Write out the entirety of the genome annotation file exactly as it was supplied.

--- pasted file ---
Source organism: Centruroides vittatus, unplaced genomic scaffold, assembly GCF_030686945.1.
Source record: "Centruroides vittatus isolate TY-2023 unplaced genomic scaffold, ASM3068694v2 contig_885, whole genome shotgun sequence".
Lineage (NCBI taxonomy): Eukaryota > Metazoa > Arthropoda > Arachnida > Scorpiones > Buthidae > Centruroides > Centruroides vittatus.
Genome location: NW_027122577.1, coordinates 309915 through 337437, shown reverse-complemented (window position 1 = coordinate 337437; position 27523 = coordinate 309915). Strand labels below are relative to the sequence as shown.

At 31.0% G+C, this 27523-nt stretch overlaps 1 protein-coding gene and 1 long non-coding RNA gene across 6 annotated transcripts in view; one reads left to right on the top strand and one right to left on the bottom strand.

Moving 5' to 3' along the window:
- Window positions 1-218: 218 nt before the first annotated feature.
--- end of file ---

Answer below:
Source organism: Centruroides vittatus, unplaced genomic scaffold, assembly GCF_030686945.1.
Source record: "Centruroides vittatus isolate TY-2023 unplaced genomic scaffold, ASM3068694v2 contig_885, whole genome shotgun sequence".
Lineage (NCBI taxonomy): Eukaryota > Metazoa > Arthropoda > Arachnida > Scorpiones > Buthidae > Centruroides > Centruroides vittatus.
Genome location: NW_027122577.1, coordinates 309915 through 337437, shown reverse-complemented (window position 1 = coordinate 337437; position 27523 = coordinate 309915). Strand labels below are relative to the sequence as shown.

At 31.0% G+C, this 27523-nt stretch overlaps 1 protein-coding gene and 1 long non-coding RNA gene across 6 annotated transcripts in view; one reads left to right on the top strand and one right to left on the bottom strand.

Moving 5' to 3' along the window:
- Window positions 1-218: 218 nt before the first annotated feature.